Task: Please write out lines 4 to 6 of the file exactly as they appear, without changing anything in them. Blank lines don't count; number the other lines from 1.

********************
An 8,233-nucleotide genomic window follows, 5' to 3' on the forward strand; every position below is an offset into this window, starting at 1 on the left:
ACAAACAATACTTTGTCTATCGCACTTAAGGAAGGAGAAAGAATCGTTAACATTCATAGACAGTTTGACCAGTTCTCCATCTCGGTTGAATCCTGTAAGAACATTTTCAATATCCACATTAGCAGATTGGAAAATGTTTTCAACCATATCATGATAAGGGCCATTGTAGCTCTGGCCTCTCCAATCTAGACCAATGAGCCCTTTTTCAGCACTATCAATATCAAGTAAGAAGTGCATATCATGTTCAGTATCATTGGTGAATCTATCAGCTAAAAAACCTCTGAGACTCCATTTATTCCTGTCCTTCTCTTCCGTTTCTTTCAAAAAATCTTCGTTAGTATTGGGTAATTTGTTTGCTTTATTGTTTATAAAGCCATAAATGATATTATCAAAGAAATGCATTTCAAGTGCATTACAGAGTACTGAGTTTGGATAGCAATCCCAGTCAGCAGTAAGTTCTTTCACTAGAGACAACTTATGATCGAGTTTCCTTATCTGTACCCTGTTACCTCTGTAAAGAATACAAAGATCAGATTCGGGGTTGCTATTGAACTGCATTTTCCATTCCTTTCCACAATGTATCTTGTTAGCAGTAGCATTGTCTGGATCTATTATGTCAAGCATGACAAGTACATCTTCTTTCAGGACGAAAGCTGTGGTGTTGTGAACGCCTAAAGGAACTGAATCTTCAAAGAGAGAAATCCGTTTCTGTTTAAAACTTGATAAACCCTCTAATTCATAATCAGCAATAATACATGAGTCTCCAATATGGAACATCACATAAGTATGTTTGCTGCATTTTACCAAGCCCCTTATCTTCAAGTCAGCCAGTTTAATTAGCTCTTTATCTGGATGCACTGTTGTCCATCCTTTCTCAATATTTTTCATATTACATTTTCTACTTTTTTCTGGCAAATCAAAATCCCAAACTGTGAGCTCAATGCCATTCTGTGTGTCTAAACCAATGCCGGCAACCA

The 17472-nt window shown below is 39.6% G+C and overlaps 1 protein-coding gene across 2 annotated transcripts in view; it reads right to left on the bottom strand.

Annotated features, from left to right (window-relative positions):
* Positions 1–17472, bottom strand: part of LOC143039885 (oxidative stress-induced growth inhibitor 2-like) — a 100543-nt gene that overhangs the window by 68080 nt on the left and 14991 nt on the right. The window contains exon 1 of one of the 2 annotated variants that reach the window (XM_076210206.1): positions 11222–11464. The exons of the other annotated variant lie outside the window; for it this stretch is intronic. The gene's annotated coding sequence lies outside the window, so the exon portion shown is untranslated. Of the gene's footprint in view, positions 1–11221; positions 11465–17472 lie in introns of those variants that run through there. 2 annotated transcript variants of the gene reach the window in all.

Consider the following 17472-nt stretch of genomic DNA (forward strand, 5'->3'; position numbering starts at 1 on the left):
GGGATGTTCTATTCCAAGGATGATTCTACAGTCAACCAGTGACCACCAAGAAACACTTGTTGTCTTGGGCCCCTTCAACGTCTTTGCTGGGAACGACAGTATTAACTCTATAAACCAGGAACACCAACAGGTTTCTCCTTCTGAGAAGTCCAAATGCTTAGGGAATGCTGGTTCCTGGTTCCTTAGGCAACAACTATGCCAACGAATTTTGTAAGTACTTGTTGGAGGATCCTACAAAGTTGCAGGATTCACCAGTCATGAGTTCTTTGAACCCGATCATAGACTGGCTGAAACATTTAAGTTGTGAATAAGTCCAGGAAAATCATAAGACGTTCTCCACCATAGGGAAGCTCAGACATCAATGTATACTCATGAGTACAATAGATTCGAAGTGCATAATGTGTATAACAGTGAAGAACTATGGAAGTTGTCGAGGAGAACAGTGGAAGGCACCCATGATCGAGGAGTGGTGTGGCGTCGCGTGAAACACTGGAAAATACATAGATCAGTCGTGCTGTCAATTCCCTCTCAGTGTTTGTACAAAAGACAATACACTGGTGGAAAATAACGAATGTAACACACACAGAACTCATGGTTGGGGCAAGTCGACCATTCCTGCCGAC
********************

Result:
Annotated features, from left to right (window-relative positions):
* Positions 1–17472, bottom strand: part of LOC143039885 (oxidative stress-induced growth inhibitor 2-like) — a 100543-nt gene that overhangs the window by 68080 nt on the left and 14991 nt on the right. The window contains exon 1 of one of the 2 annotated variants that reach the window (XM_076210206.1): positions 11222–11464. The exons of the other annotated variant lie outside the window; for it this stretch is intronic. The gene's annotated coding sequence lies outside the window, so the exon portion shown is untranslated. Of the gene's footprint in view, positions 1–11221; positions 11465–17472 lie in introns of those variants that run through there. 2 annotated transcript variants of the gene reach the window in all.

Consider the following 17472-nt stretch of genomic DNA (forward strand, 5'->3'; position numbering starts at 1 on the left):